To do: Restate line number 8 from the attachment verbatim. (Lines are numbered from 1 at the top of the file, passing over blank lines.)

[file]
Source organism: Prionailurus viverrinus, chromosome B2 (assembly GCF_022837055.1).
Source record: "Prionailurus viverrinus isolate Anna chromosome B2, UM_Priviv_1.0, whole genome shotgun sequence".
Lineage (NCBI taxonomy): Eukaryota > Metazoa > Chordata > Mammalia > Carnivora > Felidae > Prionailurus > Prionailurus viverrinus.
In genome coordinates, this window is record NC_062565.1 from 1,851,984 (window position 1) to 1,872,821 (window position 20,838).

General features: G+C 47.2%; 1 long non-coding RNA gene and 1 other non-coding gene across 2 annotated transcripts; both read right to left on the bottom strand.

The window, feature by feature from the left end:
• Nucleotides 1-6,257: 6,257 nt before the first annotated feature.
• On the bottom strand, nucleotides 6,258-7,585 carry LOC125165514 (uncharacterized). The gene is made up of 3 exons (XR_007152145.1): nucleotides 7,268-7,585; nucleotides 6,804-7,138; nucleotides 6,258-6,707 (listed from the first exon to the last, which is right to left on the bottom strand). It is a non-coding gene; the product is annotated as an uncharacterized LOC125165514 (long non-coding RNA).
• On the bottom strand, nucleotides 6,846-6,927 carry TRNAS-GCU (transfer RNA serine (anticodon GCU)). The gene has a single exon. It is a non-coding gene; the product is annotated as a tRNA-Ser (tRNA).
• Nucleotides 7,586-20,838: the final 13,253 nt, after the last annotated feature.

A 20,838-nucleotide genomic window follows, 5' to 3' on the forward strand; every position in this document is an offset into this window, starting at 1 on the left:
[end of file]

• On the bottom strand, nucleotides 6,258-7,585 carry LOC125165514 (uncharacterized). The gene is made up of 3 exons (XR_007152145.1): nucleotides 7,268-7,585; nucleotides 6,804-7,138; nucleotides 6,258-6,707 (listed from the first exon to the last, which is right to left on the bottom strand). It is a non-coding gene; the product is annotated as an uncharacterized LOC125165514 (long non-coding RNA).